In the Company of Crazies
In the Company of Crazies
a novel by Nora Raleigh Baskin
• 2007 CT Press Club Best Children’s Book of the Year
Kliatt July 2006
Mia has gotten herself into so much trouble in middle school that her parents make the difficult decision to send her to an alternative school. She is the first girl to be admitted to Mountain Laurel and so she is alone amidst a number of troubled boys. Mountain Laurel is a rural farm and Mia is not about to stay. But the school is run–ruled–by a strict authoritarian, Gretchen, whose family owned the farm. Gretchen always seems to anticipate Mia’s plans to escape and so gradually Mia can do nothing but give in. All of the students are required to keep a journal and we are reading Mia’s. Mia makes friends with Drew, a nervous, frail young boy who Mia sees staring out of his window late in the night until one night he falls out of the window. In the mayhem that follows the incident, Mia breaks into Gretchen’s office and there finds information on all the boys, which helps her make sense of the antics she has witnessed. Through the story we also learn of Mia’s emotional turmoil and the trauma that led her into the downward spiral that sent her to Mountain Laurel. Mia is a typical tough kid and the novel gives insight into the events and circumstances that cause teens to act out. Ultimately it is self-knowledge and self-awareness that redeem Mia and allow her to return home.
Assoc. Prof., English, Gordon College, Wenham, MA
School Library Journal
…the novel consists of Mia’s written and drawn observations. At first she feels that she, too, belongs there, but when she sneaks into the school’s office to check her files and finds no diagnosis, she decides to take charge of her own life, defy craziness, and be happy. Baskin nicely portrays Mia’s complicated relationship with her mother, who lives vicariously through her daughter. Going home for Thanksgiving, Mia decides not to return to Mountain Laurel and her mother agrees to let her make her own mistakes. The changes that come about seem somewhat abrupt, and the ending is too neatly tied together. However, Mia is a candid, sensitive, and keenly observant narrator. A mildly engaging story of a girl’s growing independence as she transitions from childhood to adolescence.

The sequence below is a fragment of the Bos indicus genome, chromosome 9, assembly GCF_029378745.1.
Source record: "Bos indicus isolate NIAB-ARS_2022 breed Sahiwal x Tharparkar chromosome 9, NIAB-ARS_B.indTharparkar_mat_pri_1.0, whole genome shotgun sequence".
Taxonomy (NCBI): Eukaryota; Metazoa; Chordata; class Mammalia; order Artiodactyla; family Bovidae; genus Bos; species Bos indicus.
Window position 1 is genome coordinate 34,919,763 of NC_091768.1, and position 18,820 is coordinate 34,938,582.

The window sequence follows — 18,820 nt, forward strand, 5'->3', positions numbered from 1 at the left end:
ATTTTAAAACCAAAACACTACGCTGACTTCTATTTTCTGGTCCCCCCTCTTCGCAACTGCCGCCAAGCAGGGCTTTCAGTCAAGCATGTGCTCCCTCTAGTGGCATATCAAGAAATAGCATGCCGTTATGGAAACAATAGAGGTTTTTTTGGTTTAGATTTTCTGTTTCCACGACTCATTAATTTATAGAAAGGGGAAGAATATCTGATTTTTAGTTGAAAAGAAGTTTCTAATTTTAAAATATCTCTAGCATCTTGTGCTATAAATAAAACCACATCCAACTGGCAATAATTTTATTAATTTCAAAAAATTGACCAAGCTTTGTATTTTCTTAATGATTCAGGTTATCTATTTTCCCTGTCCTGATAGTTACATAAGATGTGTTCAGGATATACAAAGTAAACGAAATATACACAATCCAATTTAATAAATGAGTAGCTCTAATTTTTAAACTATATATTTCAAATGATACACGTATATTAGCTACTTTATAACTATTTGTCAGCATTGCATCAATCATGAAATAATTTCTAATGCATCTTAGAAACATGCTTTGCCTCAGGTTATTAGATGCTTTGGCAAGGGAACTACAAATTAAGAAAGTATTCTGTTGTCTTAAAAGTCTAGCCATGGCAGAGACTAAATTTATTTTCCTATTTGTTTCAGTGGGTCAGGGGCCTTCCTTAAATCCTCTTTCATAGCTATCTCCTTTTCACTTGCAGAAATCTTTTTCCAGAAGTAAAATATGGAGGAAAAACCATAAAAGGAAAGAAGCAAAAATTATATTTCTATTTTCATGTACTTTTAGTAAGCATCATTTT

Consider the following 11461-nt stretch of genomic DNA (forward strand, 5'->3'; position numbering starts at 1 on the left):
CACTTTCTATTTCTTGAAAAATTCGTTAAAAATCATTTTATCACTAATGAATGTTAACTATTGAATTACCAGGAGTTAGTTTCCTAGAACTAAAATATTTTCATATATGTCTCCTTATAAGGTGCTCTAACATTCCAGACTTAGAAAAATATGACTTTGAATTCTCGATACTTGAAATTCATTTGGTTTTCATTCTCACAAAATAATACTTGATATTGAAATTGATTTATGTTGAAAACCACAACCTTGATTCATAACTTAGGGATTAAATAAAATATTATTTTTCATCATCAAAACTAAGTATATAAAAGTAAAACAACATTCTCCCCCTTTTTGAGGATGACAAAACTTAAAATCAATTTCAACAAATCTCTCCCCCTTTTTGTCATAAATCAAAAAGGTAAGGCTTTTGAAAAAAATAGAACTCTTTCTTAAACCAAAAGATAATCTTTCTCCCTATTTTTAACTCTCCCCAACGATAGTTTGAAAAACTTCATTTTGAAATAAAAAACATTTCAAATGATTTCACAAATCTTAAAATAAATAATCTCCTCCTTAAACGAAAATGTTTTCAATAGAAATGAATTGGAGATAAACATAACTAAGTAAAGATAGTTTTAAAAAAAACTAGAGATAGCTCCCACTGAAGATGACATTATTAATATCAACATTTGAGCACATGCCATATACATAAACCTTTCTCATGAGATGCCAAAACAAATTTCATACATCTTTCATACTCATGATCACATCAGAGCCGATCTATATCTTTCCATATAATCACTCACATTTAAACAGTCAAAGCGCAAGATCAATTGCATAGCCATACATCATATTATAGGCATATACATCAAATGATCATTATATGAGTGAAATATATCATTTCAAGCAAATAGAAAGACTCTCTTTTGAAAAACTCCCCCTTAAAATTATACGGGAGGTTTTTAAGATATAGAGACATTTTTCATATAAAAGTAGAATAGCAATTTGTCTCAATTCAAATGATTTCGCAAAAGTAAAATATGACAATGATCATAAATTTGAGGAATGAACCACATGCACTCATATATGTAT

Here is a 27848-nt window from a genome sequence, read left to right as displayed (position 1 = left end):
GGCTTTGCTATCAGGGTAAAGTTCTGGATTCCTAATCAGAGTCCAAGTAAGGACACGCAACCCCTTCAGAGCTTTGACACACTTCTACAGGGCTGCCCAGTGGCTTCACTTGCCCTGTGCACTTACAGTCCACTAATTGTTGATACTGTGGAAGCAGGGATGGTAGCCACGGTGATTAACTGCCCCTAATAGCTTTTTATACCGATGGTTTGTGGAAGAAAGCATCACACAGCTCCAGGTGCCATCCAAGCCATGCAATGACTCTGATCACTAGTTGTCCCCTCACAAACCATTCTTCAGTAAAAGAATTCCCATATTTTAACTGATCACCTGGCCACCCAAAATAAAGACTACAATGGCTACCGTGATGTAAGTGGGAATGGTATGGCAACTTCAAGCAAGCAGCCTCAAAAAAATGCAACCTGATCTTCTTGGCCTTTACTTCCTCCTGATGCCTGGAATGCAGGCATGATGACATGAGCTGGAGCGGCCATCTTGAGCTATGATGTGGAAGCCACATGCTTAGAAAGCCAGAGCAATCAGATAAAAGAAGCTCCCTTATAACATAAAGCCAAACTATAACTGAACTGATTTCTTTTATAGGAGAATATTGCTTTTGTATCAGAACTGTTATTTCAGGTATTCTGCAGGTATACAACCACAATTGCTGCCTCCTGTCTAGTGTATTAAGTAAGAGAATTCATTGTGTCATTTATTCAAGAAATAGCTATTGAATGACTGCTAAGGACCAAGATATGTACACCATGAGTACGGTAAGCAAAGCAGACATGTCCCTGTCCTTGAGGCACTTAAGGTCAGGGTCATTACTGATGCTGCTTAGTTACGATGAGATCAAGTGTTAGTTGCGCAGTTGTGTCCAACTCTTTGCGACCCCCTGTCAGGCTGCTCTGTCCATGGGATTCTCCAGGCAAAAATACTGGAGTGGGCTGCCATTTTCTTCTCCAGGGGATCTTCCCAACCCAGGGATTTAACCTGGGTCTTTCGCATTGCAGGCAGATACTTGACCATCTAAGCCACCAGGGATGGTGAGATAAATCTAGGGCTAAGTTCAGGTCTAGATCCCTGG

-Connie Tyrrell Burns,
Mahoney Middle School, South Portland, ME
Copyright 2006 Reed Business Information.
Mia Singer (13) is having a bad year. Her grades are plummeting; her social life is practically nonexistent; she is experimenting with some serious shoplifting and skips school regularly. When the accidental death of a classmate prompts her to make a call to the school to announce her own death, she “agrees” to a mutual decision with her therapist, parents and school administrators and enrolls in an alternative boarding school. Mia quickly learns the only schooling here is the keeping of a journal and the dodging of classmates’ strange and erratic behavior. Her month-long stay provides an unexpected opportunity for her to reflect on her own behavior. When Mom picks her up for a weekend visit, they reconcile and terminate Mia’s alternative experience immediately. Her introduction to a world of different kids with serious challenges prompts a certain reality check about her own fortunate home and school life.